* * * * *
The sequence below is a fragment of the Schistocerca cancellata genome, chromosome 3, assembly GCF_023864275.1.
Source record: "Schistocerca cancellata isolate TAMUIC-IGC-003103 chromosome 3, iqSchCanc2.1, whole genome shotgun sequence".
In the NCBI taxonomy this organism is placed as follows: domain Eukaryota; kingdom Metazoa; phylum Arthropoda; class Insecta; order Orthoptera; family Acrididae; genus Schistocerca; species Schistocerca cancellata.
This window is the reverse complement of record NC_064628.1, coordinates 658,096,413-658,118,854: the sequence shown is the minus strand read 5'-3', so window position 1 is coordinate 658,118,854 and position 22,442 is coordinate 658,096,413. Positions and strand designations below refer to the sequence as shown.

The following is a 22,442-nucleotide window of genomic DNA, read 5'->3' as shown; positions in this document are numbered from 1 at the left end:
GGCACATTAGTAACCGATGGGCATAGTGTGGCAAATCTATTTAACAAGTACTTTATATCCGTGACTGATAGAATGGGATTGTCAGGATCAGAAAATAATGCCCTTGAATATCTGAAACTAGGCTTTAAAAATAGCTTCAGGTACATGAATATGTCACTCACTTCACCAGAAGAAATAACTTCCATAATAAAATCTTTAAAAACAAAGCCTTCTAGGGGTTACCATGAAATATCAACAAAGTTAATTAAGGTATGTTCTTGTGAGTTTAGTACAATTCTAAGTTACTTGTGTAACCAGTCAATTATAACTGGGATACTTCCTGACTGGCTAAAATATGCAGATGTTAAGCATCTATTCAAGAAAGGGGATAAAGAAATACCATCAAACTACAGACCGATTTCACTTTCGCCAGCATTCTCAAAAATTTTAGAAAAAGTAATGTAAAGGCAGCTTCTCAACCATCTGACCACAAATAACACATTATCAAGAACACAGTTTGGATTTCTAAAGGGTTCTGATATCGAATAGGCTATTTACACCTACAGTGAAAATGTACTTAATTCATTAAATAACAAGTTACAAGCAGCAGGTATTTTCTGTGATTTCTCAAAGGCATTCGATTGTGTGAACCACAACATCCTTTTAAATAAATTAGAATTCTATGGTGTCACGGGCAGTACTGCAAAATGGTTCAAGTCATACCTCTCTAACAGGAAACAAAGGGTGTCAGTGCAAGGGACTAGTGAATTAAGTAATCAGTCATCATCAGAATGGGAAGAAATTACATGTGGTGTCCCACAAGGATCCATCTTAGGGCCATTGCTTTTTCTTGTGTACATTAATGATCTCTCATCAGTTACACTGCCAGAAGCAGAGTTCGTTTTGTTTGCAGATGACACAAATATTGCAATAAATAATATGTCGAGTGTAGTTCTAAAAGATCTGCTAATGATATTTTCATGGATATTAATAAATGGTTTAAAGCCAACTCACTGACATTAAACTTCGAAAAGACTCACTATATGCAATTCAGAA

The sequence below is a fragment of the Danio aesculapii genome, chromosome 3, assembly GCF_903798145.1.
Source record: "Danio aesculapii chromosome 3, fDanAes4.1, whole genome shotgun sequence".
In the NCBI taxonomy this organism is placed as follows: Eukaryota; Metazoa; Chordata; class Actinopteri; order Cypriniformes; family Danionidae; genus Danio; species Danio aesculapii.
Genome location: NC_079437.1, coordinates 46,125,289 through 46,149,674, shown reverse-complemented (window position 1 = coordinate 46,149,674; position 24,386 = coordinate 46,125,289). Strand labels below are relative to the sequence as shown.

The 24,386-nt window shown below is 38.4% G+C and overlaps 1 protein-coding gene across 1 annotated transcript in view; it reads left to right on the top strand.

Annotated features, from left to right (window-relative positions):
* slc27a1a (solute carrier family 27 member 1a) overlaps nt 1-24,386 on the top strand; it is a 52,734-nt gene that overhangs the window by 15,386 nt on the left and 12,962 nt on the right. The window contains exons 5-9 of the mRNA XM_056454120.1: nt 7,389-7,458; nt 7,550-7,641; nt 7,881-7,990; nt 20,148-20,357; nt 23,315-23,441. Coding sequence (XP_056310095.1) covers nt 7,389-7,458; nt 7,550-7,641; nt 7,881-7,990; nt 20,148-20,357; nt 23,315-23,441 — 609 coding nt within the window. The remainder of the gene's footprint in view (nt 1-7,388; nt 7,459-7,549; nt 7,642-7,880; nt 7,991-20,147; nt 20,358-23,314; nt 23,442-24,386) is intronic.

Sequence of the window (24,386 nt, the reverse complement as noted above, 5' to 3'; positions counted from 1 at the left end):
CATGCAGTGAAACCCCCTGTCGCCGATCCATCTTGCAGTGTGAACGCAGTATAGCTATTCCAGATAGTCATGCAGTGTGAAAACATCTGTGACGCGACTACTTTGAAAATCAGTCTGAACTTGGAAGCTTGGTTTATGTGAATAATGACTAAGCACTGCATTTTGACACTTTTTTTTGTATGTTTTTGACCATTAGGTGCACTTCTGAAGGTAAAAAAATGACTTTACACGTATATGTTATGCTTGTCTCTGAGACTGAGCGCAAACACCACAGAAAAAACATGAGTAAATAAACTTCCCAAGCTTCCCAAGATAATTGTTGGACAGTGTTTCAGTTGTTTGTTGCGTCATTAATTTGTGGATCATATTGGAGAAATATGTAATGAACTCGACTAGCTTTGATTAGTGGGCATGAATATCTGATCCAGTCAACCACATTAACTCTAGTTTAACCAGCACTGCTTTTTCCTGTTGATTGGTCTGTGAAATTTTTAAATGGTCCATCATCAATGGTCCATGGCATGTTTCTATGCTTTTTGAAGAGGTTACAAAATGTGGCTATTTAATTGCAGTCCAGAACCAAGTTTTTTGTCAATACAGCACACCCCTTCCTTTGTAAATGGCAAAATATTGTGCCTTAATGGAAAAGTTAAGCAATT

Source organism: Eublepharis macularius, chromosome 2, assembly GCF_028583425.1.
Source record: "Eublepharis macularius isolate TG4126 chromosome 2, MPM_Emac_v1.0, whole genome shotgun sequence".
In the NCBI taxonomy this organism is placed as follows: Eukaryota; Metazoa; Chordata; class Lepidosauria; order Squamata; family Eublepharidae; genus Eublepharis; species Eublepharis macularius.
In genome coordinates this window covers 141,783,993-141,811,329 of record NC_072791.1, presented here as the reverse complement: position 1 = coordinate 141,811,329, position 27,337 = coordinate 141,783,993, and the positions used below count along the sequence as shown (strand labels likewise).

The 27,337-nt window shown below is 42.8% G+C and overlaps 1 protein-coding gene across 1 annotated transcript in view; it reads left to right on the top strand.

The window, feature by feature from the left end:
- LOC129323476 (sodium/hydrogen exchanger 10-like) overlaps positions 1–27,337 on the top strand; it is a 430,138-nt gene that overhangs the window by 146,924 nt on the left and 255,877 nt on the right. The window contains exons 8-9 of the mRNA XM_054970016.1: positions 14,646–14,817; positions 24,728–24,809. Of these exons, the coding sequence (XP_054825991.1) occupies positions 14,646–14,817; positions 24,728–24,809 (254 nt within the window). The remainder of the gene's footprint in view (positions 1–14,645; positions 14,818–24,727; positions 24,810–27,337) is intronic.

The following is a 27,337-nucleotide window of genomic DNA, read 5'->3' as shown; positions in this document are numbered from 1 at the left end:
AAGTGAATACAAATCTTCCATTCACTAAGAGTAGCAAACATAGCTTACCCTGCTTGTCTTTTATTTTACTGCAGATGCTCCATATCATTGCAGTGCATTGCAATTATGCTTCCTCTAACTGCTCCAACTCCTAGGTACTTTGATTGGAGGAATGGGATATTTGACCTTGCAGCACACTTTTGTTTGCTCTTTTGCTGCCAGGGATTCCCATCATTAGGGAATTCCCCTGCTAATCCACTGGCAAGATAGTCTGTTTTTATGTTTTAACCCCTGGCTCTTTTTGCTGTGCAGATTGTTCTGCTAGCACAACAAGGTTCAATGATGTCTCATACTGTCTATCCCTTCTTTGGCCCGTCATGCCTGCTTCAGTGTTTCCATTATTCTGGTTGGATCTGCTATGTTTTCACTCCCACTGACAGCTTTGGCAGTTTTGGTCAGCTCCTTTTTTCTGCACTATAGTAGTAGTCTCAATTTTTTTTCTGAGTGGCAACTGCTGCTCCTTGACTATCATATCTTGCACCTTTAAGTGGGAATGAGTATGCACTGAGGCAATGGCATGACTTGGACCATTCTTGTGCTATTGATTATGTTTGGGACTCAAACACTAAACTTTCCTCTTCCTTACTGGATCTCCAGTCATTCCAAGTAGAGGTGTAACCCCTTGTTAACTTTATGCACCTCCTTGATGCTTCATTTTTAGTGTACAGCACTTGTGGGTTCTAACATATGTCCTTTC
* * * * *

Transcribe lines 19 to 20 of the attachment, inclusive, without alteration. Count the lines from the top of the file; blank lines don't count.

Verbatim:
In genome coordinates this window covers 141,783,993-141,811,329 of record NC_072791.1, presented here as the reverse complement: position 1 = coordinate 141,811,329, position 27,337 = coordinate 141,783,993, and the positions used below count along the sequence as shown (strand labels likewise).

The 27,337-nt window shown below is 42.8% G+C and overlaps 1 protein-coding gene across 1 annotated transcript in view; it reads left to right on the top strand.